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PhD Final Oral Examination – Randall Rauwendaal


Monday, August 26, 2013 10:00 AM - 12:00 PM

Voxel Based Indirect Illumination Using Spherical Harmonics
Realistic (ideally photo-realistic) real-time rendering has remained an elusive goal in computer graphics. While photo-realistic rendering has certainly been achieved at the expense of tremendous computational resources and corresponding rendering times; real-time rendering typically must accept a great number of compromises to achieve adequate performance, such as  aliasing artifacts, the absence of secondary illumination effects such as diffuse inter-reflection and realistic specular reflections, and a lack of geometric detail. This dissertation proposes solutions which reduce the computational cost of solving the rendering equation through a series of strategic approximations which are well suited to the massively parallel nature of current consumer GPUs and their integrated filtering hardware. Firstly, we discretize scene geometry, using a novel and highly efficient voxelization technique. From the voxelization we efficiently generate an hierarchical representation of scene geometry. We then use this hierarchical representation as a proxy for computation of indirect illumination using a technique called Voxel Cone Tracing. Finally we explore the storage of both isotropic and anisotropic functions within our hierarchical scene proxy, and evaluate the usage of low order spherical harmonics as a more suitable approximation of exitant radiance.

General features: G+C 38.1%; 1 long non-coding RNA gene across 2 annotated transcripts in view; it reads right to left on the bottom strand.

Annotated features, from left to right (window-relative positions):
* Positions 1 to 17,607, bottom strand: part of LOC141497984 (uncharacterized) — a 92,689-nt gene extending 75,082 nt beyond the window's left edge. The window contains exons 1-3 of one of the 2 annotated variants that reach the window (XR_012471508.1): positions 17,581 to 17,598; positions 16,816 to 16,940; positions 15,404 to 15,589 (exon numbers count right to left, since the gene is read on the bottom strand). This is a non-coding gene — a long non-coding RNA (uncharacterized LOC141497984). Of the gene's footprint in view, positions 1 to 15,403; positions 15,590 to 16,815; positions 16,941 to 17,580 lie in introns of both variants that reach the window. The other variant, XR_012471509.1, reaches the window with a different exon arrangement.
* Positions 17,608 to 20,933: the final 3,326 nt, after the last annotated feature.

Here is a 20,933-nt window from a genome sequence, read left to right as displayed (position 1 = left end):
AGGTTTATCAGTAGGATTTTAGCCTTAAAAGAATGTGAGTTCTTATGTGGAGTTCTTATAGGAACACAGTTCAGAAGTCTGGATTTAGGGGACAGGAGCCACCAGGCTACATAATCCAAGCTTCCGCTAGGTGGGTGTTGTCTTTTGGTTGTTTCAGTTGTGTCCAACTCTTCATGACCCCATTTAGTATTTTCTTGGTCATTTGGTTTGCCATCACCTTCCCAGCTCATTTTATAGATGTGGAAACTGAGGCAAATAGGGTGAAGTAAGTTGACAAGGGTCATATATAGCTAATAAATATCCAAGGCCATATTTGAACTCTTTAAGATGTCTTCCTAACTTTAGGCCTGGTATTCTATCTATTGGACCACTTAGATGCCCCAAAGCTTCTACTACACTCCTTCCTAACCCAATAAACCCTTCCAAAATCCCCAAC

Major Advisor: Mike Bailey
Committee: Ron Metoyer
Committee: Eugene Zhang
Committee: Weng-Keen Wong
GCR: Eric Skyllingstad 


Kelley Engineering Center (campus map)
2114
Nicole Thompson
1 541 737 7234
Nicole.Thompson at oregonstate.edu
Sch Elect Engr/Comp Sci
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